Probably going to convert this one into an eyedropper rather than buying a converter, mainly to save a bit of money, but the enormous ink capacity seems cool too - is that recommended? I don't feel like I write enough that I need the capacity though, and It seems like it might be harder to flush out an eyedropper pen than one with a converter, so I'm a little on the fence, especially since I was planning to grab an ink sampler pack.

I wish I'd known about the Noodler's/free-converted-Preppy thing before now, but I'm not sure it's possible to take advantage of that in the UK, anyway.

FFT
Dec 28, 2005

Keyboard Cowboy



It's incredibly easy to refill cartridges, for the record.

Heath
Apr 29, 2008



Noodler's doesn't include Preppys anymore, it's his own brand of pen and they're just terrible. The Preppy is a top tier pen for its price point.

And no, you won't need the ink capacity, but if you like using a fountain pen you'll find reasons to write. And the Preppy is such a fine writer and has such an unbelievably massive ink capacity that you will basically never have to fill it. My Preppy daily driver at my last job was a blue one filled with Noodler's Bad Belted Kingfisher, and I had to fill it once in two years. When it started getting to about 1/4 of its capacity I just added some water to what was in there and it continued on for another year of daily writing and paperwork before I had to refill. The pen cap broke before I ran out of ink. That's how much you get. And it's the only pen I used most of the time unless I left it somewhere. They also tend to keep a wet nib forever - even the most temperamental Noodler's inks I've used write with no hard starts with months in between use.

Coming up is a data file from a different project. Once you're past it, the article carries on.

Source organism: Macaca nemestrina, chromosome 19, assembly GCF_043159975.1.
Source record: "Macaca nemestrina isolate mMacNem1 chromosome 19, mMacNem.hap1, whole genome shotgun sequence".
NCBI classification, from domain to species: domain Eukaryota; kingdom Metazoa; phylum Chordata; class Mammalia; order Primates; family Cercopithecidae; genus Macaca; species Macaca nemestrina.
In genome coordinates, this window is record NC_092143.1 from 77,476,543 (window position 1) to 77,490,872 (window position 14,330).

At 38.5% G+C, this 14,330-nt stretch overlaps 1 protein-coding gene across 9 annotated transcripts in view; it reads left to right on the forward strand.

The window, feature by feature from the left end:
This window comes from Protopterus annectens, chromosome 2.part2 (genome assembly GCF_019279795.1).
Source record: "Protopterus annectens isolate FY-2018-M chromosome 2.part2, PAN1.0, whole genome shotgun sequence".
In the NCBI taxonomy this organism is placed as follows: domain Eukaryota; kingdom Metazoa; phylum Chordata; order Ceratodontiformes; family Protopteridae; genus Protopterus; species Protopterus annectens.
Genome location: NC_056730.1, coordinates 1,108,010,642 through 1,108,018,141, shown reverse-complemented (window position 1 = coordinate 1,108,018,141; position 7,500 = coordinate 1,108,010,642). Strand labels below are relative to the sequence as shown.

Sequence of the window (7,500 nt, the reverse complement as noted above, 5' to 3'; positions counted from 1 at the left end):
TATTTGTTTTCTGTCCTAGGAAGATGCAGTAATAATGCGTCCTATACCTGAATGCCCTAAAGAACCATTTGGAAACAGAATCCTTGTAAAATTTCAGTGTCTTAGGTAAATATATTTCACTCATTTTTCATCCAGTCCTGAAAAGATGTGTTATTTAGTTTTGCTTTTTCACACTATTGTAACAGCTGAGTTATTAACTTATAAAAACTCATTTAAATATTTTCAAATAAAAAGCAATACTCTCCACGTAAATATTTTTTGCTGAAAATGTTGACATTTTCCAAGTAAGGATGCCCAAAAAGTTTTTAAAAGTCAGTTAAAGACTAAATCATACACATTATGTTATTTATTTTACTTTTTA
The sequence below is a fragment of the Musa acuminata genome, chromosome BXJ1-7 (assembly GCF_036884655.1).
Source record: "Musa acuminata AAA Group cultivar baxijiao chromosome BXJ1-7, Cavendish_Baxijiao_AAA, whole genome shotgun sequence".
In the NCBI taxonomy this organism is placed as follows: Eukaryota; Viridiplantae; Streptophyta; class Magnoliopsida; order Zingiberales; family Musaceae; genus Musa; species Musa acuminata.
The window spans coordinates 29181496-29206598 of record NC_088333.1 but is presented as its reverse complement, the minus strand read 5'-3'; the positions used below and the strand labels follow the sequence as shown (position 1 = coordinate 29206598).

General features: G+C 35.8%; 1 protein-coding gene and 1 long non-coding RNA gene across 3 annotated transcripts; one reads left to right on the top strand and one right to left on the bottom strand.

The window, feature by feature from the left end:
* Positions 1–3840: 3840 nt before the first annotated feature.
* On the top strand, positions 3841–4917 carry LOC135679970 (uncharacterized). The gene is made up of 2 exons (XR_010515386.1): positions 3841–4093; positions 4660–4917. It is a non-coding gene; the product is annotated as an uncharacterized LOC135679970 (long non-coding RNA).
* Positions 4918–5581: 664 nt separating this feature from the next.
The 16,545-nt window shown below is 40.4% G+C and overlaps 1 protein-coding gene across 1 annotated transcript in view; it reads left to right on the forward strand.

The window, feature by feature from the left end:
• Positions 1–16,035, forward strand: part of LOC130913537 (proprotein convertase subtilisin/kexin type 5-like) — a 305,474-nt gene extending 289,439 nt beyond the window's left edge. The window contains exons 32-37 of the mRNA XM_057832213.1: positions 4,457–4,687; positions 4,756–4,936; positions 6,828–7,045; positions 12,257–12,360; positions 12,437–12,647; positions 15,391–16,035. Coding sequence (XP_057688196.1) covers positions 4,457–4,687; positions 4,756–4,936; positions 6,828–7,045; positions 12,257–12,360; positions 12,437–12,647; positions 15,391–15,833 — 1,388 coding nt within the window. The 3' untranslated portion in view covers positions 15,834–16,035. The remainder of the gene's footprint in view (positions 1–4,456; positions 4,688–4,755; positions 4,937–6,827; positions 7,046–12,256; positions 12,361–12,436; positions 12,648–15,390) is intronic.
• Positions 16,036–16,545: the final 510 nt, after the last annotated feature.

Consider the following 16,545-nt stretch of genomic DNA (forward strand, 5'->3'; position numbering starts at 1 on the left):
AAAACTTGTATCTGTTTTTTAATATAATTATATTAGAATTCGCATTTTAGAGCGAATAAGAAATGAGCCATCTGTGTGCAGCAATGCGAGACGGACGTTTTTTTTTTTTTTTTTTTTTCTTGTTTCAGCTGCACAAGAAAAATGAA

taqueso
Mar 8, 2004









Fun Shoe

If you think you'll get a bunch of colors, you can get preppy 5 (7?) packs and fill the cartridges on all of them with different colors. I don't like eyedropper converting because it takes forever to run out. If you didn't know you can get ink samples for a few dollars each at some of the online pen shops.

taqueso posted:

Instead of eyedropper filling, put the ink in cartridges with a syringe. Unless you really really need the ink capacity. When I started, I thought eyedropper would be awesome, but it isn't all roses. Something about the hacky nature of it is appealing though, like I'm getting the maximum pen experience
  • You want to have a well-filled ink reservoir for best writing, there is a lot more volume to fill with the eyedroppper
  • Leak issues (though I never had any trouble -- with pens I left at my desk. I would not put one in my pocket, Preppies are good pens with quality plastic, but it's still a < $5 pen and the walls of the chamber will develop small cracks eventually)
  • More ink in the pen means you can't change ink colors without wasting a lot more ink
  • Or you wait a long time between changes
  • With most inks, the plastic won't stain, but the color will end up in every crevice and scratch, especially around the threads and it sucks to clean
  • A cartridge lasts a pretty long time, something like 2x a converter, so it's probably plenty. Especially if you have a couple pens so the use gets spread out.

I eyedropper filled a medium nib preppy with red ink, and I actually used it all up eventually. This was a success and it works well with the huge wet medium lines.

taqueso fucked around with this message at 09:02 on May 28, 2020

Heath
Apr 29, 2008



I tend to recommend cartridges as well, unless you want an absolutely barebones workhorse and will only ever write in black or blue.*

*You will want to write in other colors. No matter how practical you think you're going to be, you will buy a purple or orange or whatever ink at some point.

taqueso
Mar 8, 2004









Fun Shoe

or 17 somewhat different blues

Remora
Aug 15, 2010